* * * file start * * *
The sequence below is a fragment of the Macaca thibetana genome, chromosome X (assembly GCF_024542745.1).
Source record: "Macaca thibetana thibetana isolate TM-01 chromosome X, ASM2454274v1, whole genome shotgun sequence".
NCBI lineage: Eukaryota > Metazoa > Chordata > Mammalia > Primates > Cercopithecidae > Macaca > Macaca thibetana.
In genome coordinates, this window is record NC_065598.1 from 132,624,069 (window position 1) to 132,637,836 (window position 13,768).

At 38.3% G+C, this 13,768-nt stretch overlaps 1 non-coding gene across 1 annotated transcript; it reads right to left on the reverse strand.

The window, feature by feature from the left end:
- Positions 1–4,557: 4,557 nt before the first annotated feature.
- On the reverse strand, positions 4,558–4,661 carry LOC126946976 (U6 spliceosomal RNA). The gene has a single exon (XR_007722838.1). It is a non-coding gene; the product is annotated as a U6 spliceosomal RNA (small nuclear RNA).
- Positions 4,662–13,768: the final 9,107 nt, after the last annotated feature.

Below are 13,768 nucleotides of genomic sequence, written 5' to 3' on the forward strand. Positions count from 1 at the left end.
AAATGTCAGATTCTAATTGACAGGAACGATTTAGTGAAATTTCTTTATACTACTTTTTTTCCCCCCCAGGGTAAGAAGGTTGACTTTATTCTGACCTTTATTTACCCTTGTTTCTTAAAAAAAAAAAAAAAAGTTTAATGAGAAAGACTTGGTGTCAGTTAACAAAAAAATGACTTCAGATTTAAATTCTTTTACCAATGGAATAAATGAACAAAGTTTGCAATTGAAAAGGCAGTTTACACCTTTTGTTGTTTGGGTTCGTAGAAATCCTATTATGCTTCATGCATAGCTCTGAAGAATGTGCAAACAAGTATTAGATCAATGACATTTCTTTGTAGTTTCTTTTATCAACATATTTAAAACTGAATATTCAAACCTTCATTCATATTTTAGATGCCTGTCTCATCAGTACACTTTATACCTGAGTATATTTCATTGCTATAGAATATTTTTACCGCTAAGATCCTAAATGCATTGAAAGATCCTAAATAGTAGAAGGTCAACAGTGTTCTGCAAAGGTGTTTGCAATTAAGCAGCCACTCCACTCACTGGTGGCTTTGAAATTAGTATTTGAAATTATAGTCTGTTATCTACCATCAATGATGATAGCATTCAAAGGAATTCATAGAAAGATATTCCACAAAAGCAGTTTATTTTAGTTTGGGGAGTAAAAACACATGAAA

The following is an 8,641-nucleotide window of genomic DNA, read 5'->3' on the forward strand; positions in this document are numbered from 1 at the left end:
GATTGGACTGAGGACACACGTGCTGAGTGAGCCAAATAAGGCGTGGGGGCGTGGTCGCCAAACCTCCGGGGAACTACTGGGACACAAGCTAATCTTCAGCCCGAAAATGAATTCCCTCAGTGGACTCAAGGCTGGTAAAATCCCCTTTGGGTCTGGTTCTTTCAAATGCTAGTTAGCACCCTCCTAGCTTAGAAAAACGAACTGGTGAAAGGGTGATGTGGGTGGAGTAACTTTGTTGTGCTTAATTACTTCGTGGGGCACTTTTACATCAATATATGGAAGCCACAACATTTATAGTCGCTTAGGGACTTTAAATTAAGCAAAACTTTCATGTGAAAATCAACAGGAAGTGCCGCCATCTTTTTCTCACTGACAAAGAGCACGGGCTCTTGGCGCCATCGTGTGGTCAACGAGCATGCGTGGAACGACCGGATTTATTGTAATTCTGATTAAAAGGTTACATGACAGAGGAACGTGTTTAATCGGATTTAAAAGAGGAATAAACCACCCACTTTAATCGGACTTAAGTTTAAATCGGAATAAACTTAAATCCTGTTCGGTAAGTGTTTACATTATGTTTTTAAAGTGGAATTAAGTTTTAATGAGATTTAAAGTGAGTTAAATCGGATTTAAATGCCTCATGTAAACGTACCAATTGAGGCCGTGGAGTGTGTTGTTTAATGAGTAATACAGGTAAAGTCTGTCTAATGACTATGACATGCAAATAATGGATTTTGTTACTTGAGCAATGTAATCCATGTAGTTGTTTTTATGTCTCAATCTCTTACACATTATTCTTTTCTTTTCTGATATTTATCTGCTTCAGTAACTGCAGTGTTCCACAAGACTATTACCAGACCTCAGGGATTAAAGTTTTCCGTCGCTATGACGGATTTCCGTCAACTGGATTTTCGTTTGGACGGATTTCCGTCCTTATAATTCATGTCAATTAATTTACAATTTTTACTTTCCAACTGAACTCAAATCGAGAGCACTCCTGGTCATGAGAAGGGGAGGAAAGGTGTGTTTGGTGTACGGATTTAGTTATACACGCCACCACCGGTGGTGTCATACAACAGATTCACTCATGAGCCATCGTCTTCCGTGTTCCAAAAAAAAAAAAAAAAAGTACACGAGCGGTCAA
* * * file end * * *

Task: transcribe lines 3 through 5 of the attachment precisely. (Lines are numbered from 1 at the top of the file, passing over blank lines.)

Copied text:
NCBI lineage: Eukaryota > Metazoa > Chordata > Mammalia > Primates > Cercopithecidae > Macaca > Macaca thibetana.
In genome coordinates, this window is record NC_065598.1 from 132,624,069 (window position 1) to 132,637,836 (window position 13,768).

At 38.3% G+C, this 13,768-nt stretch overlaps 1 non-coding gene across 1 annotated transcript; it reads right to left on the reverse strand.